Technologies of the energy transition: the current policy landscape for hydrogen
A snapshot of policy debates and technological developments of low and zero-carbon hydrogen
Low and Zero-carbon Hydrogen
On the 18th of June 2020, Ilaria Conti (Head of FSR Gas Area) participated in the second webinar of the series “Technologies of the Energy Transition” organised by the EsadeGeo Center for Global Economy and Geopolitics and the Repsol Foundation. The aim was to take a deep look at the low and zero-carbon hydrogen, a versatile energy carrier, which is currently the subject of high-level policy debates and technological developments.
Watch the webinar recording:
Elena Verdú (Senior Scientist at Repsol’s TechLab) made an introduction to hydrogen production and its wide range of applications across industry, transport, power and buildings. She pointed at some of the hydrogen production technologies related to the energy transition, focusing on those (steam methane reforming with CCUS, hydrogen from biomass and water electrolysis) that may contribute to the decarbonisation of some of the most challenging sectors. Dolf Gielen (Director of IRENA’s Innovation and Technology Center) explained much of IRENA’s work on the Outlooks for both “blue” (decarbonised) and “green” (renewable) hydrogen, their deployment, cost projections, competitiveness and challenges of future evolvement. He indicated that it is important to look at “green” hydrogen from the sector coupling/integration viewpoint, as an opportunity to introduce more renewables into different sectors, to use surplus of renewable power as a flexibility option to facilitate higher shares of variable renewables, to tap into remote renewable energy sources and hydrogen trade.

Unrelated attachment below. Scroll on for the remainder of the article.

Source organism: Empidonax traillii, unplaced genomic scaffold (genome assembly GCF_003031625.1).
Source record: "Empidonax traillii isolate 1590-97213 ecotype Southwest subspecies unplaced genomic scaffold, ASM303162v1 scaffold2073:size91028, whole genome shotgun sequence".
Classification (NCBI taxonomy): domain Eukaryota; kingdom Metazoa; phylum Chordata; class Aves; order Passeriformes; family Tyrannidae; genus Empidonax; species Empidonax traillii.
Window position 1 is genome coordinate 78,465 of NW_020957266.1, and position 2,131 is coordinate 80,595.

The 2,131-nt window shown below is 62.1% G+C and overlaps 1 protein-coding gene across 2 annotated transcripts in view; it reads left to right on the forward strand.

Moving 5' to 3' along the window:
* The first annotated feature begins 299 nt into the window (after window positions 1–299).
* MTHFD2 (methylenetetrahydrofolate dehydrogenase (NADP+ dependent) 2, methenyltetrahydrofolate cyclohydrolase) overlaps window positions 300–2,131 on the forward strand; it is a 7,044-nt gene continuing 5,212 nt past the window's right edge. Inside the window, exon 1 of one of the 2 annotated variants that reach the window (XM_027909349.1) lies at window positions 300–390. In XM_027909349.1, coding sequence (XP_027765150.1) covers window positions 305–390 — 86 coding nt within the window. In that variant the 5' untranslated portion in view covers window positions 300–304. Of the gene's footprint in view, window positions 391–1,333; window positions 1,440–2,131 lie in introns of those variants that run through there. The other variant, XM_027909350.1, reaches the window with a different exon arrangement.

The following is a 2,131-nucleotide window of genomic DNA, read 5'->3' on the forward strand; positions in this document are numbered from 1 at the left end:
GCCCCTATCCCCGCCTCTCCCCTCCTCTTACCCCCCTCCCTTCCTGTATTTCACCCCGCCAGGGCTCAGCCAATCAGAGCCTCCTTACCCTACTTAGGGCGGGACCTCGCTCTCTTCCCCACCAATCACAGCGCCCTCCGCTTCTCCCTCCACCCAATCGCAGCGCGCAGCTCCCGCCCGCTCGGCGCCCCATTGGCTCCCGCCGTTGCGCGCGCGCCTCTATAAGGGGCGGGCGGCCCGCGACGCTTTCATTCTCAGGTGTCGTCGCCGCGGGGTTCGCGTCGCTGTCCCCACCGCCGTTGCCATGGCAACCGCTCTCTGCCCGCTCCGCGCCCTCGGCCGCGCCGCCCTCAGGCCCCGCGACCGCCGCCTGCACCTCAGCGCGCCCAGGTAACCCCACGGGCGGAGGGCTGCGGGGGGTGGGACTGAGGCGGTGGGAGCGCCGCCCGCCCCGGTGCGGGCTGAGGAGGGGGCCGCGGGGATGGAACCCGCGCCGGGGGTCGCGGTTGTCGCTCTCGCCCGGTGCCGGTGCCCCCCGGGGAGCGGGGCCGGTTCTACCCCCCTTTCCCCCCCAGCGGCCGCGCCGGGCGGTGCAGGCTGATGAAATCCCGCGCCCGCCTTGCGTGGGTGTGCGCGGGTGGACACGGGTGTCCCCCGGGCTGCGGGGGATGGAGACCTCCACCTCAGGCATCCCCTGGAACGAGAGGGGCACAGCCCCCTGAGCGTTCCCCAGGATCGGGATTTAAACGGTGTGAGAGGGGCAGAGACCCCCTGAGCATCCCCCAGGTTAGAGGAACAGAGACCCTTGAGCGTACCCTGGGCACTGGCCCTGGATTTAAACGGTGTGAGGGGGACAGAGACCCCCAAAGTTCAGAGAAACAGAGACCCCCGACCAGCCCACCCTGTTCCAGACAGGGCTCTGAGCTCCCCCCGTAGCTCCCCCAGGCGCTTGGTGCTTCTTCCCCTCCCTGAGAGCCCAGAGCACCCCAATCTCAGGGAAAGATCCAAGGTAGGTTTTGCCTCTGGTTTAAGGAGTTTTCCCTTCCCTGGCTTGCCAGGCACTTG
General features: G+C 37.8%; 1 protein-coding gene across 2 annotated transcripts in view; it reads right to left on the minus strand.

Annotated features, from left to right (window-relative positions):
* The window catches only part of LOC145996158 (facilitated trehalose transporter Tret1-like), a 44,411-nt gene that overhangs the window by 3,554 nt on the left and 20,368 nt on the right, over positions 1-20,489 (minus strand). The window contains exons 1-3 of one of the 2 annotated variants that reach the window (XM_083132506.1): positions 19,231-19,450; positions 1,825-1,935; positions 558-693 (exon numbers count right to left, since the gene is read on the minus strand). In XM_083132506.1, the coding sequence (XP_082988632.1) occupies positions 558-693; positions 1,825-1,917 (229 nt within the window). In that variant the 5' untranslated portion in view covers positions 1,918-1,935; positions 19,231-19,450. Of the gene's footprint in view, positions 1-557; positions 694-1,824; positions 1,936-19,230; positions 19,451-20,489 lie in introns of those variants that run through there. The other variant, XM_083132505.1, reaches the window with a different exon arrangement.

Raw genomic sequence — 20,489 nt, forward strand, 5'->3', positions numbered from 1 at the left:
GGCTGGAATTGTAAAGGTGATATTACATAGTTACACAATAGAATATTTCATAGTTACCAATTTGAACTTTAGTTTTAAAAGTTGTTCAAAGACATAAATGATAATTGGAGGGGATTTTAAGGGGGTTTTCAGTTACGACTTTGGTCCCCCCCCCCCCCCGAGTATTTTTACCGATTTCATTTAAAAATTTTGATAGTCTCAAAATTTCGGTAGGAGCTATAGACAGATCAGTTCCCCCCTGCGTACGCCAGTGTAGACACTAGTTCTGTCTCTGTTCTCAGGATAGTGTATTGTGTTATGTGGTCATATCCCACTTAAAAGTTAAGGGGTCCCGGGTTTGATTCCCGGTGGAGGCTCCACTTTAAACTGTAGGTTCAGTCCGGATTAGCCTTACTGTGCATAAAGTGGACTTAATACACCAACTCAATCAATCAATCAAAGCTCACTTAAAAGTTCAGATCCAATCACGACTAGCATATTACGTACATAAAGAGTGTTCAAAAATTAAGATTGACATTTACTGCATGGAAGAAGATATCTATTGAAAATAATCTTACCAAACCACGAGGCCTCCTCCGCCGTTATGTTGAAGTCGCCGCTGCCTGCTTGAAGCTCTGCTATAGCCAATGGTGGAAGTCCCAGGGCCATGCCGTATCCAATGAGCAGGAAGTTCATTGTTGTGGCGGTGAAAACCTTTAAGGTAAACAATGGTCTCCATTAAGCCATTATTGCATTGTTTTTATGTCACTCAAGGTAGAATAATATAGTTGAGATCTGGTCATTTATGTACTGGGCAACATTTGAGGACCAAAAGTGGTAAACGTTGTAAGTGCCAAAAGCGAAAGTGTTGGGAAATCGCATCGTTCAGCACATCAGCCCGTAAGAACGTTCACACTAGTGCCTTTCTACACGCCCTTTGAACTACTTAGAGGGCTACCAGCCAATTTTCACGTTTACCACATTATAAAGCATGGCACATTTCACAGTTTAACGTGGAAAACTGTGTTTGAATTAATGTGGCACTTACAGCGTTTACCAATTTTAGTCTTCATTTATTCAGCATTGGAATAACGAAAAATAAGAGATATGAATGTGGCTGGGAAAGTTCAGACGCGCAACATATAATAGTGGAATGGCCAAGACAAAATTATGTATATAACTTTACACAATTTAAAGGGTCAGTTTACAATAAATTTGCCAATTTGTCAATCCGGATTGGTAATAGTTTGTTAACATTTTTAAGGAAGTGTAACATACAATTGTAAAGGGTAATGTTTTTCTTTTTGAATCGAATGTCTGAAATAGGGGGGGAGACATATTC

Watch more: What role for renewable gas?
Ilaria Conti provided a clear overview of the current policy landscape for hydrogen in the EU, pointing out that although hydrogen is gaining momentum as a key instrument for meeting the European Green Deal objectives, there is still no common legal framework at the European level and not even a definition in the regulation. She gave her view on some of the main hydrogen take off challenges such as scalability, operation, market design, infrastructure and governance. Besides, Ilaria presented the FSR proposal for a taxonomy of Renewable gases, whose need is widely recognised by all the parties in the gas sector.
Finally, Ilaria outlined that we could expect that the upcoming EU Commission’s Hydrogen Strategy (expected to be released in July) will give a strong push to create demand for hydrogen – hence facilitating economies of scale and lowering production costs.
The Hydrogen Strategy of the European Commission, which will provide an indication of the wider Regulatory Package expected in 2021, will provide important insights on how the EU wishes to position itself in the hydrogen worldwide market as well as on the EU Long Term Vision for hydrogen infrastructure.